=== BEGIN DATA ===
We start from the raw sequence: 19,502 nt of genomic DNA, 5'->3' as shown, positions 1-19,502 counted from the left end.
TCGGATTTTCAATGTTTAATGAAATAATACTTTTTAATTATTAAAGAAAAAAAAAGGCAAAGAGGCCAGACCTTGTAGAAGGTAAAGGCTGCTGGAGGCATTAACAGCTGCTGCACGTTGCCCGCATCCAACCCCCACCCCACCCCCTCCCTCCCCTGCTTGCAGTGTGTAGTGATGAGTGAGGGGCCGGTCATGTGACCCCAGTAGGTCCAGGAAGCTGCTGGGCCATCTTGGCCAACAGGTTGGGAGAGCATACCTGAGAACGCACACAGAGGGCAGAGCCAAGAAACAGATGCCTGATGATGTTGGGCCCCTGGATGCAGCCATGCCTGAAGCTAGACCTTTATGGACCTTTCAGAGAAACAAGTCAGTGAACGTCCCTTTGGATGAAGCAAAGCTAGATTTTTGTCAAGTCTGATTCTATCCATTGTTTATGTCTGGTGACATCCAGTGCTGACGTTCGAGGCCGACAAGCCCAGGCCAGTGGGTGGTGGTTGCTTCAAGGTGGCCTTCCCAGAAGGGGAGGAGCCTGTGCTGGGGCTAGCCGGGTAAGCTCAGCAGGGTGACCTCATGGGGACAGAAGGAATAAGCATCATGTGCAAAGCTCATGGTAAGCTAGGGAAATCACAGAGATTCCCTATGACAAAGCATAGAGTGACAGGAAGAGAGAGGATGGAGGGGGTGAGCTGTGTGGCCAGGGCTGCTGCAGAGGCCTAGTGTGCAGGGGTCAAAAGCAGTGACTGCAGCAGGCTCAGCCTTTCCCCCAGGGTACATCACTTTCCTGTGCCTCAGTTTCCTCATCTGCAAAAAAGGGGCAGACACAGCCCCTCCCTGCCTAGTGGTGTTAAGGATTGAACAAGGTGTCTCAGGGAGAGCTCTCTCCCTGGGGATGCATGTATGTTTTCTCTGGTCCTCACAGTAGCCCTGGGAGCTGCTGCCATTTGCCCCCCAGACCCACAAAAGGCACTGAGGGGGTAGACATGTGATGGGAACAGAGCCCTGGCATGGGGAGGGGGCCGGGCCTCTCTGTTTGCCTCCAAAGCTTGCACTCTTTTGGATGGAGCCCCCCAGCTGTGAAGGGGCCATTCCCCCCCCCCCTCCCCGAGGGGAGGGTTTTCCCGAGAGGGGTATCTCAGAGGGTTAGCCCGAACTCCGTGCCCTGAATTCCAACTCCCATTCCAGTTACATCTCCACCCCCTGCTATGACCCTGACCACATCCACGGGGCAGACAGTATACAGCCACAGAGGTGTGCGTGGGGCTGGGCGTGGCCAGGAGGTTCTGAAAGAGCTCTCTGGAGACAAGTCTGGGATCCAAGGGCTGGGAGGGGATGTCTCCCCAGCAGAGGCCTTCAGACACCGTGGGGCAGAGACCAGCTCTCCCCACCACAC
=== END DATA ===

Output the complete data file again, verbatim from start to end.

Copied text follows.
We start from the raw sequence: 19,502 nt of genomic DNA, 5'->3' as shown, positions 1-19,502 counted from the left end.
TCGGATTTTCAATGTTTAATGAAATAATACTTTTTAATTATTAAAGAAAAAAAAAGGCAAAGAGGCCAGACCTTGTAGAAGGTAAAGGCTGCTGGAGGCATTAACAGCTGCTGCACGTTGCCCGCATCCAACCCCCACCCCACCCCCTCCCTCCCCTGCTTGCAGTGTGTAGTGATGAGTGAGGGGCCGGTCATGTGACCCCAGTAGGTCCAGGAAGCTGCTGGGCCATCTTGGCCAACAGGTTGGGAGAGCATACCTGAGAACGCACACAGAGGGCAGAGCCAAGAAACAGATGCCTGATGATGTTGGGCCCCTGGATGCAGCCATGCCTGAAGCTAGACCTTTATGGACCTTTCAGAGAAACAAGTCAGTGAACGTCCCTTTGGATGAAGCAAAGCTAGATTTTTGTCAAGTCTGATTCTATCCATTGTTTATGTCTGGTGACATCCAGTGCTGACGTTCGAGGCCGACAAGCCCAGGCCAGTGGGTGGTGGTTGCTTCAAGGTGGCCTTCCCAGAAGGGGAGGAGCCTGTGCTGGGGCTAGCCGGGTAAGCTCAGCAGGGTGACCTCATGGGGACAGAAGGAATAAGCATCATGTGCAAAGCTCATGGTAAGCTAGGGAAATCACAGAGATTCCCTATGACAAAGCATAGAGTGACAGGAAGAGAGAGGATGGAGGGGGTGAGCTGTGTGGCCAGGGCTGCTGCAGAGGCCTAGTGTGCAGGGGTCAAAAGCAGTGACTGCAGCAGGCTCAGCCTTTCCCCCAGGGTACATCACTTTCCTGTGCCTCAGTTTCCTCATCTGCAAAAAAGGGGCAGACACAGCCCCTCCCTGCCTAGTGGTGTTAAGGATTGAACAAGGTGTCTCAGGGAGAGCTCTCTCCCTGGGGATGCATGTATGTTTTCTCTGGTCCTCACAGTAGCCCTGGGAGCTGCTGCCATTTGCCCCCCAGACCCACAAAAGGCACTGAGGGGGTAGACATGTGATGGGAACAGAGCCCTGGCATGGGGAGGGGGCCGGGCCTCTCTGTTTGCCTCCAAAGCTTGCACTCTTTTGGATGGAGCCCCCCAGCTGTGAAGGGGCCATTCCCCCCCCCCCTCCCCGAGGGGAGGGTTTTCCCGAGAGGGGTATCTCAGAGGGTTAGCCCGAACTCCGTGCCCTGAATTCCAACTCCCATTCCAGTTACATCTCCACCCCCTGCTATGACCCTGACCACATCCACGGGGCAGACAGTATACAGCCACAGAGGTGTGCGTGGGGCTGGGCGTGGCCAGGAGGTTCTGAAAGAGCTCTCTGGAGACAAGTCTGGGATCCAAGGGCTGGGAGGGGATGTCTCCCCAGCAGAGGCCTTCAGACACCGTGGGGCAGAGACCAGCTCTCCCCACCACAC